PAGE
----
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EQM Indexes’ Stephen Derkash on the stocks lighting up solar

On the most recent episode of Opto Sessions, Stephen Derkash, senior advisor at EQM Indexes and HANetf’s partner on the Solar Energy UCITS ETF, shares his view on solar stocks and explains why solar developers may be solid investments.

Solar stocks are finally coming of age, says Stephen Derkash on the latest episode of Opto Sessions. The senior advisor at EQM Indexes helped launch Europe’s first pure-play solar ETF in 2021, and believes the solar investment theme is about to bear fruit.

The growth appears to be at an inflection point. “It's just at the beginning of the S curve,” says Derkash.

Ten years ago, there wasn’t much activity in the solar sector, he says. It was a nice product and advocates liked it a lot, but it wasn't nearly as cost-effective as it is now. Since then, costs have come down approximately 90% and solar has grown proportionately much further, and continues to do so, says Derkash. According to the International Energy Agency, solar power makes up 4.5% of electricity generation around the world today.

“But that's supposed to [almost] double to 8% over the next two to three years, and double again to about 16% by the end of the decade. By the year 2050, projections are for solar to make up 35–40% of overall global electricity production.” Unsurprisingly, price has been a major driver. “Solar is now the cheapest option for electricity, and it’s only supposed to get cheaper as the technology improves further.”

He says this gives solar the edge over wind power, which is “less of a technology, and more of an industrial mechanised product. There are some issues with that — cost probably won't come down quite as much.”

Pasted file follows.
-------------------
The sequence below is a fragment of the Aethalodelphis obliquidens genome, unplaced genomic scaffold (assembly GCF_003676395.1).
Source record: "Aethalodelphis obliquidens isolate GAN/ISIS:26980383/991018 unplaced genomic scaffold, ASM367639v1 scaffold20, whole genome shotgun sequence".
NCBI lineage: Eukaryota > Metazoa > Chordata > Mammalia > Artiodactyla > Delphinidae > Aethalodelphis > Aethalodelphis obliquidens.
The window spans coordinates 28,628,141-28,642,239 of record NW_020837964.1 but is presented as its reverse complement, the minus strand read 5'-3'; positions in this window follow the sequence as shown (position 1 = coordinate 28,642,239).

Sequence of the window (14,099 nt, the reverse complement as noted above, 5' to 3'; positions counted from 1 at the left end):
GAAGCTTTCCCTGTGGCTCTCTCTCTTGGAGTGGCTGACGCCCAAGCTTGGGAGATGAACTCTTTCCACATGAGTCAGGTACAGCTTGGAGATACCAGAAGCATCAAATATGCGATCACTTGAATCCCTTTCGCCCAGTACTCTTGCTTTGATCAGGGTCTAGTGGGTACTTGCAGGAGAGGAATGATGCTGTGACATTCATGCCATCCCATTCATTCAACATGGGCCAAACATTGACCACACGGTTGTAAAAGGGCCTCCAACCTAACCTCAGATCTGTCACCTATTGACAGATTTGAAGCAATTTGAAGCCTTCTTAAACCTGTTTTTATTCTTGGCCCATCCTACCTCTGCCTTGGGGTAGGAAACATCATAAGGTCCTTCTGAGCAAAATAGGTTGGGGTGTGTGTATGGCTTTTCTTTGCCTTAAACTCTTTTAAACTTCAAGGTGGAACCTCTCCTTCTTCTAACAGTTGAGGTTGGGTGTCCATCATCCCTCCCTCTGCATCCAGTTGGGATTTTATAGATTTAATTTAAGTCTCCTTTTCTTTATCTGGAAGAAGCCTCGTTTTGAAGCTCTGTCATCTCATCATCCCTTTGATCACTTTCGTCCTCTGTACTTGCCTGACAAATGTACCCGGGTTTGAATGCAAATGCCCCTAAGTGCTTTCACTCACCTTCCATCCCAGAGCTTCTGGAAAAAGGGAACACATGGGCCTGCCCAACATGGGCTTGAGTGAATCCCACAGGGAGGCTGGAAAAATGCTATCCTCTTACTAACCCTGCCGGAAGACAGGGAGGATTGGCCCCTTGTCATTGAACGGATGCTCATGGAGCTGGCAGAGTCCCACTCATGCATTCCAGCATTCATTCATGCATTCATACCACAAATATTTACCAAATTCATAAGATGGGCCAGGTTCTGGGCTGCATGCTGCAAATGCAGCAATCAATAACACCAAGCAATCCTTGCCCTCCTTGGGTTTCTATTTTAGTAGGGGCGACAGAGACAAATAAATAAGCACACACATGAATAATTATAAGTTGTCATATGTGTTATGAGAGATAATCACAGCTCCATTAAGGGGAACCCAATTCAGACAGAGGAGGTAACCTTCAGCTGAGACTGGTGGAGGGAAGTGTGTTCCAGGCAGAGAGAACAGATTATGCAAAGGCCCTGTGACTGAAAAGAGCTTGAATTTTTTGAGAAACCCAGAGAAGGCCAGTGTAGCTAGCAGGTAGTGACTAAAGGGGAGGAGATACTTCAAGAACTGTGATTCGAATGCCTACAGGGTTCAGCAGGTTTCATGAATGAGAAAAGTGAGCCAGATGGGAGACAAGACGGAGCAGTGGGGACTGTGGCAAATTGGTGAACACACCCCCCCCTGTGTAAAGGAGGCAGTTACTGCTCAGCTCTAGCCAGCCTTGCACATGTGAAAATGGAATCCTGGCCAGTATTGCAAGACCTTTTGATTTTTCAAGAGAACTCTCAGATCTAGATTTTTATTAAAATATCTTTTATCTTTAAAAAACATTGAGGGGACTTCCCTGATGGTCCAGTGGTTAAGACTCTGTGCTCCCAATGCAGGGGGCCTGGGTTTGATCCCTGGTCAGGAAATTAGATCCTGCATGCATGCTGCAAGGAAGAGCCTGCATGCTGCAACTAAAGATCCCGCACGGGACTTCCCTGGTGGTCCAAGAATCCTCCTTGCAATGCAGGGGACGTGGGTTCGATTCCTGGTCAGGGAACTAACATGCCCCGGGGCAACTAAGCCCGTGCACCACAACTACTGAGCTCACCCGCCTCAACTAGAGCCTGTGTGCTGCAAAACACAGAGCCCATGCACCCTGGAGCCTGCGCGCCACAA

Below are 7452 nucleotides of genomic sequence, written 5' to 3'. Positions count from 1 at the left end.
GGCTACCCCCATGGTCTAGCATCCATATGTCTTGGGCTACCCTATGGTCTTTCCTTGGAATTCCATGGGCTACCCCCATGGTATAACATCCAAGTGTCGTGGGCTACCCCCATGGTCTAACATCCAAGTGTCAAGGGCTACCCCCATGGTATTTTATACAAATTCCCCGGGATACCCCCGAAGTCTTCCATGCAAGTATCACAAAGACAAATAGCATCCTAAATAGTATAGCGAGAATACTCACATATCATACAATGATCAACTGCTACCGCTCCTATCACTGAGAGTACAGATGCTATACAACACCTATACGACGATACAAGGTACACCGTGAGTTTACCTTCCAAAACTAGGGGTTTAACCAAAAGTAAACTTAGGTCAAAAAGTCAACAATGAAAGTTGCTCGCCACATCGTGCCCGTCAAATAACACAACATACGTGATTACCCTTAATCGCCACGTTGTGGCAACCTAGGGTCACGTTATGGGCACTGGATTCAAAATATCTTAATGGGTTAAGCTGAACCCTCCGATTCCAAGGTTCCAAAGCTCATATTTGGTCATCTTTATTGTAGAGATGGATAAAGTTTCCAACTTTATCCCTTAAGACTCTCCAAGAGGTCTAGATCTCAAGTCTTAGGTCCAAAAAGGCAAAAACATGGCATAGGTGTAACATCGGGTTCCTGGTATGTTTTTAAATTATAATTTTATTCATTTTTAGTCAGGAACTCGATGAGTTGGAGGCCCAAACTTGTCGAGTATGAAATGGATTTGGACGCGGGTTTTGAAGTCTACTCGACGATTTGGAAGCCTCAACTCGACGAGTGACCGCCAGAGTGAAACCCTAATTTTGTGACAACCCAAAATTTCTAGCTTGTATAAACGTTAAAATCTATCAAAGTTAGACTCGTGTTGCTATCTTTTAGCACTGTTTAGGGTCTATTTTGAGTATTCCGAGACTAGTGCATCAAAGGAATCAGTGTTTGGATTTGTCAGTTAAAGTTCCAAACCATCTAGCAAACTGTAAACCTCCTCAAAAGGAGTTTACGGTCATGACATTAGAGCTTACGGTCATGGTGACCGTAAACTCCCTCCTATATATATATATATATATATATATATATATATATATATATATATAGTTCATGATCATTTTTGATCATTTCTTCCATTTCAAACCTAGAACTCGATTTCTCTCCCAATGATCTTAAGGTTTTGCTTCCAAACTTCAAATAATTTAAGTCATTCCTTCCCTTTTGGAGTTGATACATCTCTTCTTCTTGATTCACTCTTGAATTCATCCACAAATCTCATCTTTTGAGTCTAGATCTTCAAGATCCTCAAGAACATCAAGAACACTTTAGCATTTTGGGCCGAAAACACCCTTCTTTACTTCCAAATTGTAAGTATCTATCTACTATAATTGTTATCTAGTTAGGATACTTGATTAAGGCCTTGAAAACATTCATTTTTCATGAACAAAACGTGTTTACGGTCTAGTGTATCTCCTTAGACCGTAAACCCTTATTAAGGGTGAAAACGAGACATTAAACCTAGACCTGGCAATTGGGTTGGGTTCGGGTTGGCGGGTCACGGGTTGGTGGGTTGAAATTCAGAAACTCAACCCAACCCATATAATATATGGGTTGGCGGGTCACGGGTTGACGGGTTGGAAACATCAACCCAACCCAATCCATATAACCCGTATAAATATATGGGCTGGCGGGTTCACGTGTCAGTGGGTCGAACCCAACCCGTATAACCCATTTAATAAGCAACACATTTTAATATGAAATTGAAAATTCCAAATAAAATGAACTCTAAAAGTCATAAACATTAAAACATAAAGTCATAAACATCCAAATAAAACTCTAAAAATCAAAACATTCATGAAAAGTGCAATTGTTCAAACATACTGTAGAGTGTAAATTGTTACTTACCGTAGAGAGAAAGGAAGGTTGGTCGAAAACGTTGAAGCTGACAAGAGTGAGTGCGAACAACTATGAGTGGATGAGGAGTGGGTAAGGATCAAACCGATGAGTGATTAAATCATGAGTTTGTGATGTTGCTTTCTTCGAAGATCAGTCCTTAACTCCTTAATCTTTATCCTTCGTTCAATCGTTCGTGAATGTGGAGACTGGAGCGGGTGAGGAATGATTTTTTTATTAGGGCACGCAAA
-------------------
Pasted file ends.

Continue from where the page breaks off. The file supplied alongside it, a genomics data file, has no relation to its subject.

“Solar is now the cheapest option for electricity, and it’s only supposed to get cheaper as the technology improves further”

Markets to watch

Geographically, the companies leading the solar charge extend across the globe. “The supply chain in China is very well-developed,” he says. “You have a lot of players in the Asian space — not only in China, but also in Korea and Taiwan. Then you have companies in Europe, like SMA Solar [S92.DE] in Germany or [Switzerland-based] Meyer Burger [MBTN.SW]. “Then, of course, we have the developers. One developer, Scatec [SCATC.OL] in Norway, has been very involved in developing solar in emerging markets like Latin America.” He points out there a lot of different ways to play the solar theme — one of the reasons why EQM launched a passive ETF. “We wanted to get access to all the themes, because it is a cyclical industry. When certain parts are working, other parts may not be as well. “For example, last year, the price of the raw material polysilicon went up about four times, and companies that were exposed to that did very well. This year, raw material has completely come back down to earth, and it's down 60–80%. So the companies whose margins had been hit from using the raw material are now benefitting.”

Bright future for solar energy

“Solar in general is considered now a more mature technology,” says Derkash. As capacity increases and prices fall, he believes competitive scale will become more critical. “The companies that can have scale, or that can make some innovation or improvements, will benefit.

“When you think about solar, a lot of people think of rooftop — that's called distributed energy, or ‘behind the meter’, and that will play an important role. But the really at-scale solutions are these solar farms being developed around the world. Lower cost, mass technology — that's where you're getting the gigawatts coming on.” From Derkash’s vantage point, solar looks well-placed to become the world’s primary source of energy. “A lot of the service players — companies that are making solar trackers, or other plays in the periphery — can be great investments. And the developers will be beneficiaries of all these cost declines,” he says.

The US government’s landmark Inflation Reduction Act is positioned to drive further investment in renewable energies and push the tipping point for solar to go mainstream.

“You're going to see really interesting dynamics take place now that the US is investing so much through investment tax credits and really trying to challenge China's supremacy in this area.

“The new battlegrounds being fought are in these new technologies. If you look at electric vehicles and solar battery technology, the country or companies that can emerge victorious will have a huge advantage going forward based on scale.”

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